A Day On The Farm
For the most part we’ve experienced wonderful moments here on our farm. There’s excitement when we have new puppies, chickens, ducklings and of course lambs. One event that, I can’t ever get used to is death. Death on a farm is many times inevitable. We as farmers have some control over life BUT not always. You can schedule breedings that in of itself isn’t always a guarantee of success.
My blog today deals with the unfortunate moments of death. We began lambing 2-3 weeks ago. We had a few stressful deliveries but not out of the ordinary. One of our ewes delivered twins. The Tunis is revered as a twin lamb maker. This is always desirable in any lamb breed. The ewe that brought us twins was #121, she was sweet and gentle. I want to mention here; I don’t like to name my sheep until they’ve proven themselves as good, healthy moms. In this case all looked well for #121, she was destined to receive her well deserved name. A week later she started to fall off her feed a bit. Her babies of course were quite demanding on her, and I thought that was all. We gave her a bit more grain etc.. However earlier this week she got worse. We gave her calcium to boost her and other necessary vitamins that we hoped would invigorate her, and a call to our veterinarian, Dr. Jason for advice. The advice he gave me was not surprising to my ears but I didn’t want to hear it. He told me we needed to dry mom up. Gil and I had been discussing this the night before, and as farmers are ready to take up the unfortunate task of surrogacy if and when the situation should arise. We followed through with his advice.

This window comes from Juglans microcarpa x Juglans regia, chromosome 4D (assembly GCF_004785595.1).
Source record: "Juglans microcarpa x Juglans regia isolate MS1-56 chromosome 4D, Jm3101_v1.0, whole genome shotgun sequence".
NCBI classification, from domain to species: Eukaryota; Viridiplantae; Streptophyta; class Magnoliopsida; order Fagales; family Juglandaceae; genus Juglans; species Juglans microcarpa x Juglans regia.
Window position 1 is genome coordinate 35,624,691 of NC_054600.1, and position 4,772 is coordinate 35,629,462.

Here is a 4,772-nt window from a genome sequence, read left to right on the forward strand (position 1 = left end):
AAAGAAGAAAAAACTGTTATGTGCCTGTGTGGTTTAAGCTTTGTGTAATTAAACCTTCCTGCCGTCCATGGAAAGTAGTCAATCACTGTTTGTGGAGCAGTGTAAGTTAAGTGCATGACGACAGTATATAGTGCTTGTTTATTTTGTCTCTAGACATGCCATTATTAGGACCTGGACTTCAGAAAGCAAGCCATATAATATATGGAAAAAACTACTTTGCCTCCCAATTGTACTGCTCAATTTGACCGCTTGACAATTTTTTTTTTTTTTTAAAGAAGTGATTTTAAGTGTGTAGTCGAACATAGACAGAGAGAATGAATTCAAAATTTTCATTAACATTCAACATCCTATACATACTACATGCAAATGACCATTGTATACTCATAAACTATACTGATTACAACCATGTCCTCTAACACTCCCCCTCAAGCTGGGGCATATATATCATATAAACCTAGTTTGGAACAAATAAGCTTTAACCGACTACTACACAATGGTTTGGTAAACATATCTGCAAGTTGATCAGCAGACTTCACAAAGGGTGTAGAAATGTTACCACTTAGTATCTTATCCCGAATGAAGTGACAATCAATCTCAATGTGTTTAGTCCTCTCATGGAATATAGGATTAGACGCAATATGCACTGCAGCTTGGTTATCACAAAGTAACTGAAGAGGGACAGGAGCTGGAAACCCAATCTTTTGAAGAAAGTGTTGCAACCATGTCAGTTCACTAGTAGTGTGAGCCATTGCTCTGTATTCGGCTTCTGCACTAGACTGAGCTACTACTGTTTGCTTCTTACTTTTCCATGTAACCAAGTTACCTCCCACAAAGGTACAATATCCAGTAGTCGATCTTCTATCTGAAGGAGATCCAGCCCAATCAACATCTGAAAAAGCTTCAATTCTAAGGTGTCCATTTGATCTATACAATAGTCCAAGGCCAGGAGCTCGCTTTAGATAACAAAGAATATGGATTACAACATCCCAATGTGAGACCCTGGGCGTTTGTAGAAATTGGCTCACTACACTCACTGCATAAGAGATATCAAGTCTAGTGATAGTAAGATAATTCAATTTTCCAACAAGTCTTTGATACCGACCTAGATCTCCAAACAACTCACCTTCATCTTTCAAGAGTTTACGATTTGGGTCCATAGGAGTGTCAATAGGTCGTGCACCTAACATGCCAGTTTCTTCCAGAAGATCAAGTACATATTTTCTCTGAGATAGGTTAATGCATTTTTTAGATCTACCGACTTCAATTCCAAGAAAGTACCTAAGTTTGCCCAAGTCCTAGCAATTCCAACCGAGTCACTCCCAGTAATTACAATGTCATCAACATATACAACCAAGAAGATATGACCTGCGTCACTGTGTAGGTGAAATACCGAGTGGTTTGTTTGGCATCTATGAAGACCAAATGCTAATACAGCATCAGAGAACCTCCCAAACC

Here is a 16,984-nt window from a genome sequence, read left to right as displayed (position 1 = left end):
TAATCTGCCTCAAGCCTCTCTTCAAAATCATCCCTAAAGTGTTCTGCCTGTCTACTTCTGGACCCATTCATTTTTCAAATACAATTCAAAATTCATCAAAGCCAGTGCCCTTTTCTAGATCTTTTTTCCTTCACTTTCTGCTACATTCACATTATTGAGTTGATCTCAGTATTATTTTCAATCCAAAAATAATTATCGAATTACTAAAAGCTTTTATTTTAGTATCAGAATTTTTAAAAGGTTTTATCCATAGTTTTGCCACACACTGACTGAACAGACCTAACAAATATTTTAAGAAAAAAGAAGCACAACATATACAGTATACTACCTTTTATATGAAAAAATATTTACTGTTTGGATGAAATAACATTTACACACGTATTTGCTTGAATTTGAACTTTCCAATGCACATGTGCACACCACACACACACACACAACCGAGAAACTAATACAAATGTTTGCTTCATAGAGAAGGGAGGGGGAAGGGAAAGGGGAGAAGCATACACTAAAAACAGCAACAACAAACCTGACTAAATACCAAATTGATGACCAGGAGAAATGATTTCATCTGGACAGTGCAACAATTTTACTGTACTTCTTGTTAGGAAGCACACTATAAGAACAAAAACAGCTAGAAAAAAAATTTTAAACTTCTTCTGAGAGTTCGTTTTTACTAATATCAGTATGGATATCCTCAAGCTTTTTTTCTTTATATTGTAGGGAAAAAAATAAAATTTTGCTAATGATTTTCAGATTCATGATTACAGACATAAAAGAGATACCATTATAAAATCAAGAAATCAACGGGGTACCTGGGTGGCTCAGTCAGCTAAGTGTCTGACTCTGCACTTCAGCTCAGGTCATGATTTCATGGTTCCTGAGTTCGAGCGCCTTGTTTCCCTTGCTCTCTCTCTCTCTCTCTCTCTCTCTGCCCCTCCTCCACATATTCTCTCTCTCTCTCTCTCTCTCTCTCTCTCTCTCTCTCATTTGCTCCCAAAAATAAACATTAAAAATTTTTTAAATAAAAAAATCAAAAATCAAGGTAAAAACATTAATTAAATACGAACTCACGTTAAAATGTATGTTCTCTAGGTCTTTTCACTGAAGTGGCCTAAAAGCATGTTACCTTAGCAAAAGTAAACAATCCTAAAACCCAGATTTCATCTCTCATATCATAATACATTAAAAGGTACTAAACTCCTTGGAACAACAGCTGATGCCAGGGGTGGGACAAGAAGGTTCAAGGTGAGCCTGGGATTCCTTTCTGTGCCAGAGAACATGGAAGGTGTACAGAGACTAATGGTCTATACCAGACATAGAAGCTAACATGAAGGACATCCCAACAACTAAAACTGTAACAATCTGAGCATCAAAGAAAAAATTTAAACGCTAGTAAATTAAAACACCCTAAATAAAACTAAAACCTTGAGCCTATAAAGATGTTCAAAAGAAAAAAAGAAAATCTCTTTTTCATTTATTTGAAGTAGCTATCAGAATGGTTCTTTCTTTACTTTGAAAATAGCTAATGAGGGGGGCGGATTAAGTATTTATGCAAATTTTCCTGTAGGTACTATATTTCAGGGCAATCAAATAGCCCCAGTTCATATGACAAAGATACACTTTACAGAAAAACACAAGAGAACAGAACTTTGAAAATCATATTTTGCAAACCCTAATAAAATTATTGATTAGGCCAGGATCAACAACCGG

We began by taking mom out of her jug she’d been sharing with her little ewes and then we blackened out (a black cloth screen), the jugs babies were in so they couldn’t see mom. Mom #121 was trying to be attentive but just couldn’t do it anymore. I watched her through our camera that we have in the barn but I knew, if she didn’t move that was it for our new mother. Sure enough at 5:00 a.m., February 14th she called it quits but not for lack of trying.
Thing to remember sheep as with other animals are herd animals and thrive with companionship, and G-d blessed her, and us with twins. How much more difficult it would have been if she had a single lamb, this would have been a totally different ballgame.
In my next blog I’ll share how we’re going about to create a secure safe nursery for the twins, and what brought mom down to the point of no return.